“People started to realize that they had gay people in their families, that their favorite person at work was a lesbian or a gay man or a transgender person,” she said. “Their favorite doctor, their favorite lawyer — if people do have favorite lawyers — their favorite baker … we were everywhere, and the world didn’t end.”
She said she never flaunted her sexual orientation but was surprised to learn that one student’s grandfather accepted her sexual orientation.
“He came to my office and said, ‘My grandfather found out that my teacher was Italian American, and he was so proud … And then when I told him you were a lesbian, he said: “So what’s the difference? She didn’t change did she?”’ I almost fell out of my chair.”
Part of Colorado’s progress came as a concerted effort, Schulzki said.
In the early 2000s, four multimillionaires — Rutt Bridges, Tim Gill, Polis and Pat Stryker — shared their resources and contacts to try to spur an ideological shift.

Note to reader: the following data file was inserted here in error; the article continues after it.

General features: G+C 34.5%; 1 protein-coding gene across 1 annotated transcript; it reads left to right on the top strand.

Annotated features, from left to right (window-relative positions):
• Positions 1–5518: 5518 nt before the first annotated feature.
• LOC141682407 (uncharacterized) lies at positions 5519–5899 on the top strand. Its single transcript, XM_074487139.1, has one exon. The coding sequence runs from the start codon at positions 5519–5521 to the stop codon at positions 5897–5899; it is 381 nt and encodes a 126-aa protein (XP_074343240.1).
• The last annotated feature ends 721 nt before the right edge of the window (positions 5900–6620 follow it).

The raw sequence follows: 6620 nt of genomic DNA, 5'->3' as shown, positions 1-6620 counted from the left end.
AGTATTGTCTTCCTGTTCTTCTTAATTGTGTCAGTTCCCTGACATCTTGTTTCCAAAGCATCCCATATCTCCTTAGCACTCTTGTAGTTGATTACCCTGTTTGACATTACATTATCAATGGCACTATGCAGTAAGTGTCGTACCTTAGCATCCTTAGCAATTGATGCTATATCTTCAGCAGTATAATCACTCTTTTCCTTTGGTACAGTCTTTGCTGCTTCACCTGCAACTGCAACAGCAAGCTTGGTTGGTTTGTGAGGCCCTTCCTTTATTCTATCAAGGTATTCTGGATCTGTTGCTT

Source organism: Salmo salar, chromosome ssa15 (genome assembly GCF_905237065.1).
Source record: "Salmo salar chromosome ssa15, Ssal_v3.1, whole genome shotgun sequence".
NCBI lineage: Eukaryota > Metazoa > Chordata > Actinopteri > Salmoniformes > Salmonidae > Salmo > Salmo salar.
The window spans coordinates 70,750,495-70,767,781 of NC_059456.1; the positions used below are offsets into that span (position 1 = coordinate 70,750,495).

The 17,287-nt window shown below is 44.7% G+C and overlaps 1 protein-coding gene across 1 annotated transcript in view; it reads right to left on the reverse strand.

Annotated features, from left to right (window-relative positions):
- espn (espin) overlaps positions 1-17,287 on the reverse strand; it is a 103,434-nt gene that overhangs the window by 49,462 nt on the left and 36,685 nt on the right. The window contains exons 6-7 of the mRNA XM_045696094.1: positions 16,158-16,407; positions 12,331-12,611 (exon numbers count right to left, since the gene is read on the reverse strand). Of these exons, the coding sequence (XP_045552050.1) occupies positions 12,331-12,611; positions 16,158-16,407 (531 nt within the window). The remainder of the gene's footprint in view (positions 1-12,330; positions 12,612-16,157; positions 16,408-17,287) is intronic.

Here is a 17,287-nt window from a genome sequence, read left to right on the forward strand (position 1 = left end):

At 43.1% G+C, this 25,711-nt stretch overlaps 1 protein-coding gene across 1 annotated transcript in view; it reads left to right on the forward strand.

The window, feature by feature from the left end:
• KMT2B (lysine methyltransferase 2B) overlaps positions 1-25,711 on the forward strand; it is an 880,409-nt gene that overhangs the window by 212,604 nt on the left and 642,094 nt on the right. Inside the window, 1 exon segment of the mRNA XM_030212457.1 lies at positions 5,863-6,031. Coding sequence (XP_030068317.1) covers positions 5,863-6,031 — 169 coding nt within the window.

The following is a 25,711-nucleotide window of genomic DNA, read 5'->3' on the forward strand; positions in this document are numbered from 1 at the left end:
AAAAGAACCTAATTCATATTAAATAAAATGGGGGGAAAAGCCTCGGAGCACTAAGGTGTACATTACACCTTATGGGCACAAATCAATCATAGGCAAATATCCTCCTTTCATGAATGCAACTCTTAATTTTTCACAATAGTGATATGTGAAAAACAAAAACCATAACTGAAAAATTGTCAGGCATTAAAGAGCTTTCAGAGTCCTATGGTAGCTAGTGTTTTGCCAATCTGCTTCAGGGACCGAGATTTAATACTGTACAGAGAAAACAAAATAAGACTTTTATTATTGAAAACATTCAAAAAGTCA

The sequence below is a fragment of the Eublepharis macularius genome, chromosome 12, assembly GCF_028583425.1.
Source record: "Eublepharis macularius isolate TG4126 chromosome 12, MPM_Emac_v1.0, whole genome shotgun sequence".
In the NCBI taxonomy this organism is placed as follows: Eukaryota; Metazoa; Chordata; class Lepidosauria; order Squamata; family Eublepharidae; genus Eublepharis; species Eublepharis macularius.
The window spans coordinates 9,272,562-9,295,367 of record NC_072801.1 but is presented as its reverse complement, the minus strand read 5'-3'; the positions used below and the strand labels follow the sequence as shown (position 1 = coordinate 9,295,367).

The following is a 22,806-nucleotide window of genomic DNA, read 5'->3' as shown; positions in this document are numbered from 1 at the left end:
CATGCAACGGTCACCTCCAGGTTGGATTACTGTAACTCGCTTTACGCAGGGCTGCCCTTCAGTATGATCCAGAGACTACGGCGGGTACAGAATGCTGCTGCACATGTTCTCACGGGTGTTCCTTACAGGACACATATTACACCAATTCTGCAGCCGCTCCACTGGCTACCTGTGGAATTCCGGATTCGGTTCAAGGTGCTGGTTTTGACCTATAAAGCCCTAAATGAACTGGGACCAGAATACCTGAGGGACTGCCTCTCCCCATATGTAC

Bridges, Gill, Polis and Stryker, dubbed the “Gang of Four,” created what became known as the Colorado Model, which established political infrastructure to push Democrats into public offices across the state.
The gang saw results.
Polis was elected to the U.S. House of Representatives.
Even Colorado Springs elected progressive politicians, such as Mary Lou Makepeace — the city’s first and only female mayor — and City Council President Richard Skorman, who also was on the council from 1999 to 2006.
President Donald Trump has further catalyzed that leftward shift, said Robert Duffy, a political science professor at Colorado State University.
“Educated voters, younger voters and a majority of unaffiliated voters do not embrace the culture war, anti-immigrant, climate denialism pushed by the (Republican) party’s leadership,” Duffy said. “Colorado is not yet as blue as California, but if these trends continue, it will be.”
Even some organizations of faith have changed perspectives.
New Life Church founder Ted Haggard, known for his anti-gay rhetoric, was ousted by his Colorado Springs church for having sex with a male prostitute.